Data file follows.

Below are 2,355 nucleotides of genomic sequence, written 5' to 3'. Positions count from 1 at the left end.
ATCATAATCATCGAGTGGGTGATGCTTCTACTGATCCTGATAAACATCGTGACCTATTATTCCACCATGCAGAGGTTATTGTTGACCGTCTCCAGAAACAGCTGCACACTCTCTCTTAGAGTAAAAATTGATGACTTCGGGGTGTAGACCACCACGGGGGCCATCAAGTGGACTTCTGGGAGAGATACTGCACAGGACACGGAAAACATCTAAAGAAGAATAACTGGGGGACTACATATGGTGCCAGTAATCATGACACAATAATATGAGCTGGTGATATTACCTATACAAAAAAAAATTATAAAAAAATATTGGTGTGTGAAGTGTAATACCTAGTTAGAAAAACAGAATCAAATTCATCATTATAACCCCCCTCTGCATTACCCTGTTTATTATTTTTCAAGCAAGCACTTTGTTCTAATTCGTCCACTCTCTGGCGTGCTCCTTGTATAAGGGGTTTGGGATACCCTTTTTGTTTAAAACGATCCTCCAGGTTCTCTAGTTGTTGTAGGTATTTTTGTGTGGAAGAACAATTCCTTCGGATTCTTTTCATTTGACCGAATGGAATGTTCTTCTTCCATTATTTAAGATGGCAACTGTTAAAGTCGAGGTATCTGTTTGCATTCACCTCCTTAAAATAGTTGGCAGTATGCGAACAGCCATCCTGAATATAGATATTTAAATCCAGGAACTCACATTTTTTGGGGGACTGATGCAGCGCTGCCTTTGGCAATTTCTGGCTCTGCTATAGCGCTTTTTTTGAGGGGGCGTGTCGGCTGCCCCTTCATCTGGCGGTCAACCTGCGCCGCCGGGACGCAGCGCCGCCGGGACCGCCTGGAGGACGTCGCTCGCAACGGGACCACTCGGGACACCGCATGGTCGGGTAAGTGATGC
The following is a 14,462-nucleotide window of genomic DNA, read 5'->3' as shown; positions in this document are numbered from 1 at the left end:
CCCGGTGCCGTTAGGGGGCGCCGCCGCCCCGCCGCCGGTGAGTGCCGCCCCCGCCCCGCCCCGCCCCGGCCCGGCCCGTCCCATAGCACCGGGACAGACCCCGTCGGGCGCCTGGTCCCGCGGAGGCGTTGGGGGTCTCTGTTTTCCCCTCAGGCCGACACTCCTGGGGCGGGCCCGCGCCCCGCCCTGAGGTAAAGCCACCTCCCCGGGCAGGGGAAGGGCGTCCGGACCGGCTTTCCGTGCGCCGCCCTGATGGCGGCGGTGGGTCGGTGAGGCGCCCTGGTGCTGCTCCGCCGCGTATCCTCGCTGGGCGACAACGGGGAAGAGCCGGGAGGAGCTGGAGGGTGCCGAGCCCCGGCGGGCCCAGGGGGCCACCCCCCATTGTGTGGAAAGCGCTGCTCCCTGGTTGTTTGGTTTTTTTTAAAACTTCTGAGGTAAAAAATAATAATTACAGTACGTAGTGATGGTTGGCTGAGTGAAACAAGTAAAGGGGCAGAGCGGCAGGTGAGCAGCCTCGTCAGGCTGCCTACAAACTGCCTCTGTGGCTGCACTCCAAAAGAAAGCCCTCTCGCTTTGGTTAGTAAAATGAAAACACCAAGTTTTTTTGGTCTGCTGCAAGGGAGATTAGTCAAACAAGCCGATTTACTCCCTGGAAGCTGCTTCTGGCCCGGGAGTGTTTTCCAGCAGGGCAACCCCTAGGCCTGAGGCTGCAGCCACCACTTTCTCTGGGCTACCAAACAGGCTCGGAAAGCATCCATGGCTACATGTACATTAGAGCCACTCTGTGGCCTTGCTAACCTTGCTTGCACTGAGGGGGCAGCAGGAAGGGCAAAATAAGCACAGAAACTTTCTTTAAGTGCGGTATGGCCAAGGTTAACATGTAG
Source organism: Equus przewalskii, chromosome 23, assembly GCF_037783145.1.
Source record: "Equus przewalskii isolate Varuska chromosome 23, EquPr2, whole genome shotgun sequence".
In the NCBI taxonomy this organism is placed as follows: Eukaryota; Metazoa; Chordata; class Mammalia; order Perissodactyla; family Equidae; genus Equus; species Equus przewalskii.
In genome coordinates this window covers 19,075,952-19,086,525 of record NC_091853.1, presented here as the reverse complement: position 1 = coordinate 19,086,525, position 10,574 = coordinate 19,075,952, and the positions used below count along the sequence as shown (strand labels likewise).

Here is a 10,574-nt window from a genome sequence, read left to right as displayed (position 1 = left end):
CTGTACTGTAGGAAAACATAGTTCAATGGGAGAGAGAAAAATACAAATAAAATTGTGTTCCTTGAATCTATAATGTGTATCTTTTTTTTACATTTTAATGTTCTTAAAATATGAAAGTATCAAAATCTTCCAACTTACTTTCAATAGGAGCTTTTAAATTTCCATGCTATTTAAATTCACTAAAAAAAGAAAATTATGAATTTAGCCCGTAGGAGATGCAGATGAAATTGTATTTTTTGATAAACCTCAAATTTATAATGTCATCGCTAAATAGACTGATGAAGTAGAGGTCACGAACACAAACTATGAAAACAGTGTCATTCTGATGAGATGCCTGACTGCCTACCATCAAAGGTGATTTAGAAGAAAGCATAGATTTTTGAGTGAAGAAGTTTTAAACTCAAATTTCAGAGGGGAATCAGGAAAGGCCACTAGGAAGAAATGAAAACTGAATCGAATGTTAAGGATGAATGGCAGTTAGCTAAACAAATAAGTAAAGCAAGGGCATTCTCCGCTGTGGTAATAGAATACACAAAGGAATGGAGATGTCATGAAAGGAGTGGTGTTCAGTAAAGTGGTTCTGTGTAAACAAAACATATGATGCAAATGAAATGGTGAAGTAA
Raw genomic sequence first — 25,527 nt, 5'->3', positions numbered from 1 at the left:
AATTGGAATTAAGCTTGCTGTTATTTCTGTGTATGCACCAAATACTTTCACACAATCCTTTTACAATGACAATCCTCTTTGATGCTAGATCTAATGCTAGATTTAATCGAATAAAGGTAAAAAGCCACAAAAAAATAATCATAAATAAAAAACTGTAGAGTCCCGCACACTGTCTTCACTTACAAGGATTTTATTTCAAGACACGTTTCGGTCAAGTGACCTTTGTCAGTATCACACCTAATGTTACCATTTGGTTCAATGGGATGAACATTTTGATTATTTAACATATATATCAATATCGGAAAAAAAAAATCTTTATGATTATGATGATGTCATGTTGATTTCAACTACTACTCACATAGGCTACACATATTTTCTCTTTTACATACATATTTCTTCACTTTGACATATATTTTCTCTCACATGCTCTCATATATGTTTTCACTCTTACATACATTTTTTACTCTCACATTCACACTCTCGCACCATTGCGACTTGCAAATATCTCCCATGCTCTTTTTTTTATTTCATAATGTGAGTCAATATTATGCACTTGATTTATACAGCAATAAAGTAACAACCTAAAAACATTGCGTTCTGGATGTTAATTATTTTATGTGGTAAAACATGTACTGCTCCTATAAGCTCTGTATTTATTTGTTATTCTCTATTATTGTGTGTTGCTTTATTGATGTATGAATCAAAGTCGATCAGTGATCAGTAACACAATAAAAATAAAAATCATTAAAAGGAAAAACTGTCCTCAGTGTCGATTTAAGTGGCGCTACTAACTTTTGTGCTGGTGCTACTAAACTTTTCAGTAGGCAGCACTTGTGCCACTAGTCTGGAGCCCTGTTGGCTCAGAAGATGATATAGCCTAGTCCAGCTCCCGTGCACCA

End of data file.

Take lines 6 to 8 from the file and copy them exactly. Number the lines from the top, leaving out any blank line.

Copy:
Source record: "Equus przewalskii isolate Varuska chromosome 23, EquPr2, whole genome shotgun sequence".
In the NCBI taxonomy this organism is placed as follows: Eukaryota; Metazoa; Chordata; class Mammalia; order Perissodactyla; family Equidae; genus Equus; species Equus przewalskii.
In genome coordinates this window covers 19,075,952-19,086,525 of record NC_091853.1, presented here as the reverse complement: position 1 = coordinate 19,086,525, position 10,574 = coordinate 19,075,952, and the positions used below count along the sequence as shown (strand labels likewise).